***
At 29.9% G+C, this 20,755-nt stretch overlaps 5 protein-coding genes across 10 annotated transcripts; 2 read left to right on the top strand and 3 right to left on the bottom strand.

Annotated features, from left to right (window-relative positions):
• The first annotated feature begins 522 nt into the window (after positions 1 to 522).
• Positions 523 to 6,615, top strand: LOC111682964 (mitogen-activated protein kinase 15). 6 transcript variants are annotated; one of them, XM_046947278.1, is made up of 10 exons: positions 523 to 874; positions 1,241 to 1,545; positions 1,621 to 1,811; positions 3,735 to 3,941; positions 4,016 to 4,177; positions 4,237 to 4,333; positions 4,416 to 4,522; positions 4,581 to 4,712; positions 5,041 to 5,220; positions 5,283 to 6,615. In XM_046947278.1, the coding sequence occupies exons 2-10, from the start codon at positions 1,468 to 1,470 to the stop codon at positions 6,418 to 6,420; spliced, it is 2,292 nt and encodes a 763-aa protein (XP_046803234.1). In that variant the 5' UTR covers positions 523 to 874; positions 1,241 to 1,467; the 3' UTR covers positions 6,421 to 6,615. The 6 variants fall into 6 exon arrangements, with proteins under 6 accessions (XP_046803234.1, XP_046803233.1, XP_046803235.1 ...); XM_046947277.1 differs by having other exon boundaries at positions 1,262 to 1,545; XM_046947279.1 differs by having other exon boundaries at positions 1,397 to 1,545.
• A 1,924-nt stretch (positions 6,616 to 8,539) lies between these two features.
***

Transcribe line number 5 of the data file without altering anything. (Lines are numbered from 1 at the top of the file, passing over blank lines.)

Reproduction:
• A 1,924-nt stretch (positions 6,616 to 8,539) lies between these two features.